- Aug 10, 2014
WhatsApp, the Facebook-owned messenger that claims to have privacy coded into its DNA, is giving its 2 billion plus users an ultimatum: agree to share their personal data with the social network or delete their accounts.
Under the new terms, Facebook reserves the right to share collected data with its family of companies.
- User phone numbers
- Other people’s phone numbers stored in address books
- Profile names
- Profile pictures and
- Status message including when a user was last online
- Diagnostic data collected from app logs
Facebook is also currently being sued by the FTC for anticompetitive conduct.
The FTC is seeking a permanent injunction in federal court that could, among other things: require divestitures of assets, including Instagram and WhatsApp; prohibit Facebook from imposing anticompetitive conditions on software developers; and require Facebook to seek prior notice and approval for future mergers and acquisitions.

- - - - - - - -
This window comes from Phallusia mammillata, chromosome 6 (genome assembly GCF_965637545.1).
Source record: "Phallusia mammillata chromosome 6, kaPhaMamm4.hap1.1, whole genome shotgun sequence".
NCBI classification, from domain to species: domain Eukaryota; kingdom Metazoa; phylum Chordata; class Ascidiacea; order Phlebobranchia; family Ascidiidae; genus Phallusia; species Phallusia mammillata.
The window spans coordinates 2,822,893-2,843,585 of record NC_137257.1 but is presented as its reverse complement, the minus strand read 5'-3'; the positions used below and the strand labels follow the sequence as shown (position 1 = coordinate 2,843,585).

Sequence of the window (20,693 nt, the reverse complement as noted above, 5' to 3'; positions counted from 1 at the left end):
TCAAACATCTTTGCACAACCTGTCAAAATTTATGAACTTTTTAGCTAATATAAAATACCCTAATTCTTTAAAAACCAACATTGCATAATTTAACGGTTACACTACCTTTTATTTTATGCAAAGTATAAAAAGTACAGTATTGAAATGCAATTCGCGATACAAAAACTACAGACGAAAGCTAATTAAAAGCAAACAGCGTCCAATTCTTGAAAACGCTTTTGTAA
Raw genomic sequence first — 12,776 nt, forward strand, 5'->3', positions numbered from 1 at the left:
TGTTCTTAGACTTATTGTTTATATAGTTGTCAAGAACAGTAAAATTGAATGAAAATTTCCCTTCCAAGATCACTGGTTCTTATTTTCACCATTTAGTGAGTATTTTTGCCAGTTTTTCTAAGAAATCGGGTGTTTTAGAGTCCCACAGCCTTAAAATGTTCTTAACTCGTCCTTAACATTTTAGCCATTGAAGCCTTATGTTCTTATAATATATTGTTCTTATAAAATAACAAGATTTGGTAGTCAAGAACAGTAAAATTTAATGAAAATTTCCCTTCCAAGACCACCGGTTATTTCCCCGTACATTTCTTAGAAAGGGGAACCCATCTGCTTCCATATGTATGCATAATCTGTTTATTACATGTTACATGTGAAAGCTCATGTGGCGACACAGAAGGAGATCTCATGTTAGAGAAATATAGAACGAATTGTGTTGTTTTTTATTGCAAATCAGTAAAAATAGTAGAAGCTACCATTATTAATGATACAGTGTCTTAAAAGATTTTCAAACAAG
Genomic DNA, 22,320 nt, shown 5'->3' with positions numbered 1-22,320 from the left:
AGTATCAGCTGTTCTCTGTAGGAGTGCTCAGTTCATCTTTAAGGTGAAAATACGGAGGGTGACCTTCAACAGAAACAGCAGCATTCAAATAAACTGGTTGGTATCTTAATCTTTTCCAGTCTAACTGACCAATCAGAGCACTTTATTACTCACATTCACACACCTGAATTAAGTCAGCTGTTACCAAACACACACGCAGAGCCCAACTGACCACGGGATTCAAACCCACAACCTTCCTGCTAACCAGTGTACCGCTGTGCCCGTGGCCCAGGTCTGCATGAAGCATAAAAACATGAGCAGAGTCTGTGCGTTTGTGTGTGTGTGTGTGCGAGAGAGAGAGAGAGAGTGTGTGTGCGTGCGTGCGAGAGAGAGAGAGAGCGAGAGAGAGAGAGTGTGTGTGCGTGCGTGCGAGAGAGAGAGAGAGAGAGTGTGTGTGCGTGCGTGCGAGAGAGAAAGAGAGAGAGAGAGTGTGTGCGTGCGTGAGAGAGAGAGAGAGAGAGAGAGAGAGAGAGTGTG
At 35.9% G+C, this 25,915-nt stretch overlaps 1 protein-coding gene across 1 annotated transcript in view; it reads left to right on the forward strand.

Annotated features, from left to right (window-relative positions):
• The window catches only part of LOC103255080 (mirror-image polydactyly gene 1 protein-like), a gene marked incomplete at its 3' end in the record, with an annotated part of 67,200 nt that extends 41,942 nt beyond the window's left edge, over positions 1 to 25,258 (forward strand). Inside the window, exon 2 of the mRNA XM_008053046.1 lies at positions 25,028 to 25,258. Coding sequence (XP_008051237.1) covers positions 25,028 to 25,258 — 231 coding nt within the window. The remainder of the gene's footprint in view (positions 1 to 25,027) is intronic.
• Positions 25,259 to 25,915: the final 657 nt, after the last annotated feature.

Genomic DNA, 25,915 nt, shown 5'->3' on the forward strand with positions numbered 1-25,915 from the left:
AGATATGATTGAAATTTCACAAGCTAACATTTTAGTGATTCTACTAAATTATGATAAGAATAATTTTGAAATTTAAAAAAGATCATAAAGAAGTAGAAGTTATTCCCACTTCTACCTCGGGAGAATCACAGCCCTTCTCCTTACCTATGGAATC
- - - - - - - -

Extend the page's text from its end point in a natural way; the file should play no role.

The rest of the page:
The complaint alleges that, by 2012, WhatsApp had emerged as the clear global “category leader” in mobile messaging. Again, according to the complaint, Facebook chose to buy an emerging threat rather than compete, and announced an agreement in February 2014 to acquire WhatsApp for $19 billion. Facebook’s acquisition of WhatsApp allegedly both neutralizes the prospect that WhatsApp itself might threaten Facebook’s personal social networking monopoly and ensures that any future threat will have a more difficult time gaining scale in mobile messaging.